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While there’s plenty to know about flying with a car seat, flying with a booster seat is much more straightforward. As long as your child is big enough and mature enough to ride in a booster seat (often not until age 5 or 6), making the switch can make your travels a heck of a lot easier.
Be sure to read these quick tips for bringing a booster seat on an airplane before you go:
Flying with a booster seat is easy
Booster seats are generally lighter than harnessed car seats. In fact, there are tons of awesome travel booster car seats to choose from that or ultra-light or even fold up for easy carrying and storage! Some booster seats weigh as little as 1 pound, while others can fit in your child’s carry-on backpack.
If your child is at least 40 pounds but you think he might not be mature enough to ride in a traditional booster seat in the car, take a look at the Ride Safer Travel Vest. It folds up small and doesn’t weigh much, so it’s easy to take in a carry-on but will keep your kid safe.
Can you use a booster seat on an airplane?
A booster seat’s job is to position a lap-shoulder seatbelt correctly on a child’s body. Since airplane seatbelts only have a lap portion, you can not use a booster seat on an airplane.
Even with some of the new premium seats that have lap-shoulder belts, you likely won’t be allowed to install a booster seat.
If you’re thinking about using a combination car seat (sometimes called a harnessed booster seat) on a plane, you’ll probably see a sticker with the following language – which can confuse both parents and flight crews:
When used with the harness system: This restraint is certified for use in Motor Vehicles and Aircraft. When used without the harness system as a belt positioning seat: This restraint is not certified for use in Aircraft.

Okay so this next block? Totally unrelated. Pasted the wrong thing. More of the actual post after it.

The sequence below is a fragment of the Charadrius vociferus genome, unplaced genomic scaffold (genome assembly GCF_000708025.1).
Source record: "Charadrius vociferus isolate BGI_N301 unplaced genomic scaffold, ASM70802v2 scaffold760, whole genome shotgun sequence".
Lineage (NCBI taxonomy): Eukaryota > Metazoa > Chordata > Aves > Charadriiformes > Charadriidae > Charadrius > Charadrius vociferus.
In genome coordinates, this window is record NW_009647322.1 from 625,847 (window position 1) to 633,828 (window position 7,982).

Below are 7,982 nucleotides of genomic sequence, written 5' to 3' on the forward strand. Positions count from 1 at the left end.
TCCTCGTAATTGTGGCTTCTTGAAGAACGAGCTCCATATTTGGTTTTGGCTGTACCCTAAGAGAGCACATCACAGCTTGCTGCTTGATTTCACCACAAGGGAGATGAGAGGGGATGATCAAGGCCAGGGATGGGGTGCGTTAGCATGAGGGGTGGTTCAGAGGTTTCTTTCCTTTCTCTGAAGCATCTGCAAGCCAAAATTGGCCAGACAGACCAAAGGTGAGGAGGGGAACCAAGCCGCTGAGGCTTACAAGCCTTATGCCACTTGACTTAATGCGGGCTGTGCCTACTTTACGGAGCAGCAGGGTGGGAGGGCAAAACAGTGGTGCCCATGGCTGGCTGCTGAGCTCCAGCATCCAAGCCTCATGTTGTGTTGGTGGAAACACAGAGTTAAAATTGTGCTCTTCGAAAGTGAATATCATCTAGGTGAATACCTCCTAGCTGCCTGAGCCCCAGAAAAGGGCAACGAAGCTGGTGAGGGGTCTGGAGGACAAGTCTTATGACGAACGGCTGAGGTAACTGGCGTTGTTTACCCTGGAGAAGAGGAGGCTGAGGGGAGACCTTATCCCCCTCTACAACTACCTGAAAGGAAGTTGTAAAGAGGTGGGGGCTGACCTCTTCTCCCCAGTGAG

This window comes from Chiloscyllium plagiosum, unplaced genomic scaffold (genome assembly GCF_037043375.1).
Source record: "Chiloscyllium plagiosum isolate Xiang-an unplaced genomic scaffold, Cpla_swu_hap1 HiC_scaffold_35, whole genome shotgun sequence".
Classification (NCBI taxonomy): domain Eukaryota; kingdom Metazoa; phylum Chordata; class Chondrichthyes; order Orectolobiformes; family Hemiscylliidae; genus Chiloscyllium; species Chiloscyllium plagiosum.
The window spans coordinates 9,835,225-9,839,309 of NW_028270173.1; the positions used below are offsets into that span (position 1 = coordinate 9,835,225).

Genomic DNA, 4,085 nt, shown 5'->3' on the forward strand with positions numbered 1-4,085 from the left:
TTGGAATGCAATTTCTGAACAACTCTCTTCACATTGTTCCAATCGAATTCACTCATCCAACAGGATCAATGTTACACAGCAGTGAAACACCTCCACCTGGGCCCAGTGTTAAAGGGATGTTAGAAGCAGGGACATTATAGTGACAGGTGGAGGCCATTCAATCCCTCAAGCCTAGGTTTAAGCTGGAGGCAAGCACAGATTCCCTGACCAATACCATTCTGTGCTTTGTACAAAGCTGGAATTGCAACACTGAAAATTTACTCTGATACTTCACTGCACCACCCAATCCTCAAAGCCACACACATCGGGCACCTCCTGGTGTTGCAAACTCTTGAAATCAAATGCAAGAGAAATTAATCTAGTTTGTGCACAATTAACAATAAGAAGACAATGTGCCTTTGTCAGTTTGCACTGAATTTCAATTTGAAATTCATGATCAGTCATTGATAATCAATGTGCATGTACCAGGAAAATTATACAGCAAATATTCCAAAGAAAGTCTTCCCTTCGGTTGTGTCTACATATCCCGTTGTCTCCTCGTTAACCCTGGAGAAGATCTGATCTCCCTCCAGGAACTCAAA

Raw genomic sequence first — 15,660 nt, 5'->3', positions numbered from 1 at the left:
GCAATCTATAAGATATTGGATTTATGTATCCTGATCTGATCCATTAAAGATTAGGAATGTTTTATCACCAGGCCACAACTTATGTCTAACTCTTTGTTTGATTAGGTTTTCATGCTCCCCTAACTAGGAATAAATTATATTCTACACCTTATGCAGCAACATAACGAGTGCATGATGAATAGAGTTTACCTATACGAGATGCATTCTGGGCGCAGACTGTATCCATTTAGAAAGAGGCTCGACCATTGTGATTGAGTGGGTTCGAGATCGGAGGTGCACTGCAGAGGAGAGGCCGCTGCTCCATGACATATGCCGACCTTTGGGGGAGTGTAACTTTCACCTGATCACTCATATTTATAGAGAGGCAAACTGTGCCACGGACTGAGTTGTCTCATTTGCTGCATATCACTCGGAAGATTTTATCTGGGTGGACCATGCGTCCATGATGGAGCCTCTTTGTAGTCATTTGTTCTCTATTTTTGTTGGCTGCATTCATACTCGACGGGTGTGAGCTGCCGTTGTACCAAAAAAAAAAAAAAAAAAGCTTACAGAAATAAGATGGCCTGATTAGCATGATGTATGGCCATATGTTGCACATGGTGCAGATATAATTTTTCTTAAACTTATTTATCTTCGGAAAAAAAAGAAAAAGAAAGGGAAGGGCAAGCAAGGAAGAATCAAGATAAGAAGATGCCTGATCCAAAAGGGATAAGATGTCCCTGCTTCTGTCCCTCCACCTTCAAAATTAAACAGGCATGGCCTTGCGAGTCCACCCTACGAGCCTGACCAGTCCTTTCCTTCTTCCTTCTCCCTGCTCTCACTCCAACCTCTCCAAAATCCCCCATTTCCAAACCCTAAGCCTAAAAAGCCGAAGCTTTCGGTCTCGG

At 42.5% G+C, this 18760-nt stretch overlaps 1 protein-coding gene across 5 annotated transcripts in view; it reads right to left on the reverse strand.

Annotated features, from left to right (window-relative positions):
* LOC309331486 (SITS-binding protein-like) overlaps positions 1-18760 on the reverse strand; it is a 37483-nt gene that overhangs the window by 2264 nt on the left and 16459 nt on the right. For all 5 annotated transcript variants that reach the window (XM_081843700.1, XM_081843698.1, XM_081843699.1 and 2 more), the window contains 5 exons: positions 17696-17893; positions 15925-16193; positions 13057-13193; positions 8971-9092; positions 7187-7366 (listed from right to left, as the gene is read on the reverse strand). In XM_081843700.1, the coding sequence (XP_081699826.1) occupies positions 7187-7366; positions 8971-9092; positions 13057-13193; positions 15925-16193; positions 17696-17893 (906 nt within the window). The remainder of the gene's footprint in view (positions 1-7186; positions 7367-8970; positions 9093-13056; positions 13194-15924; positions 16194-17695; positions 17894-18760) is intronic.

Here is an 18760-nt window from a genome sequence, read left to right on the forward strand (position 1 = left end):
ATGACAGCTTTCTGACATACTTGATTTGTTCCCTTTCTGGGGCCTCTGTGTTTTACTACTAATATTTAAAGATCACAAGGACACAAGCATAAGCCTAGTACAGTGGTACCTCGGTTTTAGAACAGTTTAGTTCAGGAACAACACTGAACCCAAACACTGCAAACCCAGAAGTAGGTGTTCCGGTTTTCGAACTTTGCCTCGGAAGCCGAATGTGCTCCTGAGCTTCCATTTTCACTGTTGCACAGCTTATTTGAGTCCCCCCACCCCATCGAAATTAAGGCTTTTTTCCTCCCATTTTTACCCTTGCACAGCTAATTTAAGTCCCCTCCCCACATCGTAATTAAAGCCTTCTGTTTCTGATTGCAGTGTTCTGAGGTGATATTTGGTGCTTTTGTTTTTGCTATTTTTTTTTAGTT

That just means that if you’re using a travel car seat like this one, it’s fine to use it on a plane in harness mode but not in booster mode. That’s an example of “FAA approved booster seats” but only because it has a harness option. If your booster seat doesn’t have a harness mode, it’s not FAA approved. There’s no such thing as an airplane booster seat.
The vast majority of booster riders don’t need a car or booster seat on a plane since they’re over 40 lbs, the weight at which the FAA says airplane seatbelts fit kids well enough. But if it’s a choice between checking your harnessed booster seat or using it on board, I’ll choose using it on board with the harness every single time – find out why.
Can a booster seat be a carry on?
Yes, a booster seat can be a carry on! We’ve done it many times… but it depends on the size. If you’re bringing a backless booster, it’s easy to stick under the seat in front of your child or in the overhead bin. For a traditional booster seat, we bring this one thanks to its integrated carry handle and road trip friendly cup holders. If we won’t be doing too much driving, we love this inflatable booster seat that packs down into our son’s backpack. Read my in-depth Bubblebum review here.
If your child isn’t ready for a backless booster seat, your best bet for taking a booster seat as a carry on is to pick up a folding booster seat. Sadly my favorite folding booster seat (pictured below) has been discontinued. The next best option is the Peg Perego Viaggio Flex 120, which should fit in most overhead bins but perhaps not on the smallest regional hopper planes.